By turns heartbreaking, hilarious, and utterly human, The House of God is a mesmerizing and provocative journey that takes us into the lives of Roy Basch and five of his fellow interns at the most renowned teaching hospital in the country. Young Dr. Basch and his irreverent confident, known only as the Fat Man, will learn not only how to be fine doctors but, eventually, good human beings. Samuel Shem has done what few in American medicine have dared to do---create an unvarnished, unglorified, and amazingly forthright portrait revealing the depth of caring, pain, pathos, and tragedy felt by all who spend their lives treating patients and stand at the crossroads between science and humanity.
With over two million copies sold worldwide, The House of God has been hailed as one of the most important medical novels of the 20th century and compared to Sinclair Lewis's Arrowsmith for its poignant portrayal of the education of American doctors.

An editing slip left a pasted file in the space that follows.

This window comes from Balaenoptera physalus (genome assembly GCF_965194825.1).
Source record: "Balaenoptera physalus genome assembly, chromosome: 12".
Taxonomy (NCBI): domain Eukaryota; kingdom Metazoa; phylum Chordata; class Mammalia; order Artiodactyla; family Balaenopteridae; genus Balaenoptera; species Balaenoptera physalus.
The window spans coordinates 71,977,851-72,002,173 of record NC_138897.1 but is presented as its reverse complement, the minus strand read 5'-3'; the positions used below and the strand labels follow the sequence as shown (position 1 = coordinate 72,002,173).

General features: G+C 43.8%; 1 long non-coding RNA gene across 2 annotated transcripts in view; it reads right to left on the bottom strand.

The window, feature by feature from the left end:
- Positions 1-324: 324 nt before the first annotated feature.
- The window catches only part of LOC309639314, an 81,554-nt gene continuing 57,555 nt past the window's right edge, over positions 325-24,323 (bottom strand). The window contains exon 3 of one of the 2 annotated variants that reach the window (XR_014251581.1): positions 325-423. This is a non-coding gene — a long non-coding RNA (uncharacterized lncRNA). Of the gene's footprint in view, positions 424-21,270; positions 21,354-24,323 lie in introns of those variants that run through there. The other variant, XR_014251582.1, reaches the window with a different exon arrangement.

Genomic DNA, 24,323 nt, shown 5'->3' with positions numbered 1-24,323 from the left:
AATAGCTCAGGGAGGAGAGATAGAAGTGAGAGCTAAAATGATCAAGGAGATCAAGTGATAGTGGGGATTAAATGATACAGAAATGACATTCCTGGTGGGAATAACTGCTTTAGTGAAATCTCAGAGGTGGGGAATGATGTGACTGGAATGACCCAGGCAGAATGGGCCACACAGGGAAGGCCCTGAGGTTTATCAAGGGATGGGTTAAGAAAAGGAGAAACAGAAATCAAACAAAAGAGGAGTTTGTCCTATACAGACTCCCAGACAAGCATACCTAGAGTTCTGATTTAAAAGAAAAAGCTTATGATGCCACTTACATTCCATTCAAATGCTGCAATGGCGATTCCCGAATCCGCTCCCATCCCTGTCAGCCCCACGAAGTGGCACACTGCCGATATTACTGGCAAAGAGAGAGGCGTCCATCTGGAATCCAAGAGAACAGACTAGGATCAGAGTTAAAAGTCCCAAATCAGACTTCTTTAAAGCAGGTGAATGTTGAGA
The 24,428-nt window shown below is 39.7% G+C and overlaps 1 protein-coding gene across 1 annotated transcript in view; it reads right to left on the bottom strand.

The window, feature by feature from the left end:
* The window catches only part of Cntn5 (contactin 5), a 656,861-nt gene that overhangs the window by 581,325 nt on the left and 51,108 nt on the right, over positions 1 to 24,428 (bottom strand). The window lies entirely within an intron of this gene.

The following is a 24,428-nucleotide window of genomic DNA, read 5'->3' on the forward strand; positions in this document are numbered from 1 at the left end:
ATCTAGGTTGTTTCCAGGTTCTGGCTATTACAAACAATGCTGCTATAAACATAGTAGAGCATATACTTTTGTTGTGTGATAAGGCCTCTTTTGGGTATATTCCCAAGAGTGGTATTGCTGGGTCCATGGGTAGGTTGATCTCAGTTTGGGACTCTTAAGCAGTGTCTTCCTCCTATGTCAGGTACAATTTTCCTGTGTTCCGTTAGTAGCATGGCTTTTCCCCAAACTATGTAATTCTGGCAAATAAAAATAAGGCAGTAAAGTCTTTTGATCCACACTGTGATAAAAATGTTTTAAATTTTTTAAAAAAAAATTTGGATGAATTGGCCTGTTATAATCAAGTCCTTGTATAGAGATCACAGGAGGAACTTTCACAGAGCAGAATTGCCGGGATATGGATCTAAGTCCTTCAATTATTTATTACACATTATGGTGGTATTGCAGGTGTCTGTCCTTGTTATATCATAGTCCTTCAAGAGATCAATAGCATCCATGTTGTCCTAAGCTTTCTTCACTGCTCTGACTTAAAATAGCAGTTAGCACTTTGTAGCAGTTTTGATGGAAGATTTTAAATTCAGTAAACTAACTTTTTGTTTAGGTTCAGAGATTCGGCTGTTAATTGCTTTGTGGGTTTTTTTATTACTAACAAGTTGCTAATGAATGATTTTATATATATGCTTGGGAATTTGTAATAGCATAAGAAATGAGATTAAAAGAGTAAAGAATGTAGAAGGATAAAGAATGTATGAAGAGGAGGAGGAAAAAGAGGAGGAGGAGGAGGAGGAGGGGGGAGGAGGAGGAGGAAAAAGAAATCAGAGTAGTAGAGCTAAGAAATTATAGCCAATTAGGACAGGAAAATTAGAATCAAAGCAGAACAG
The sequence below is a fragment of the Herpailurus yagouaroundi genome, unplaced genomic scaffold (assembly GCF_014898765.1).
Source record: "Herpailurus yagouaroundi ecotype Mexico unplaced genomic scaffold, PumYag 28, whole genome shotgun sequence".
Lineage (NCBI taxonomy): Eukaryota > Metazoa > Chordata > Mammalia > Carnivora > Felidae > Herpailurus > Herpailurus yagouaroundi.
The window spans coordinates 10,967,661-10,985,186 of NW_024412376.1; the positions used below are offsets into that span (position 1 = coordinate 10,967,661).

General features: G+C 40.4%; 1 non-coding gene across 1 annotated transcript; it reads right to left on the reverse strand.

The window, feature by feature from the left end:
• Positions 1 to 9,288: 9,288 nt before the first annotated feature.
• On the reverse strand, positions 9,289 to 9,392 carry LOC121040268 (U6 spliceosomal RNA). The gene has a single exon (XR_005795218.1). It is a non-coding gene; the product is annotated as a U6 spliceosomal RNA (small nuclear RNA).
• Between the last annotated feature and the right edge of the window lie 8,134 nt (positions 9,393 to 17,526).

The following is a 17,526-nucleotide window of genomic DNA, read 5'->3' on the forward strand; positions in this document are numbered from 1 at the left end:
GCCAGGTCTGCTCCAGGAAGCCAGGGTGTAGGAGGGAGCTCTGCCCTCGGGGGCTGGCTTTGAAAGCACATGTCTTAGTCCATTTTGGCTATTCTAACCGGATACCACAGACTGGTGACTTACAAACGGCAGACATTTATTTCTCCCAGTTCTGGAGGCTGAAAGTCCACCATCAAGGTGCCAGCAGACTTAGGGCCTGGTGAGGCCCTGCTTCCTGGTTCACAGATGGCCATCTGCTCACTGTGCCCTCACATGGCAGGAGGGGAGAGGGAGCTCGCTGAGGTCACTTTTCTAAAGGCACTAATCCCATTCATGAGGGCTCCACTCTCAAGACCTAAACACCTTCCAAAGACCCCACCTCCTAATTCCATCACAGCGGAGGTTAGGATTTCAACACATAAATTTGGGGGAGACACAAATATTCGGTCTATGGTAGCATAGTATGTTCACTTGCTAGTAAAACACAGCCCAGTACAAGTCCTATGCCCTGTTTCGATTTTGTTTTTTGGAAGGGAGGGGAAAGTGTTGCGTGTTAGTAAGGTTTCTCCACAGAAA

"Fascinating." (The Wall Street Journal)
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Gets a lot of hype.
I would, but only to doctor friends and I would try to manage their expectations.
Fats. Good humor, good advice to main character.
I was a little surprised about the amount of sex in this book. Either I'm really boring or it was a different time in the 70s. If I tried to have sex with as many nurses as what goes on in this book I would have been fired with maybe a lawsuit. Different times....
I don't know if it enhanced the story either.
Self-congratulatory softcore porn
- M. Emery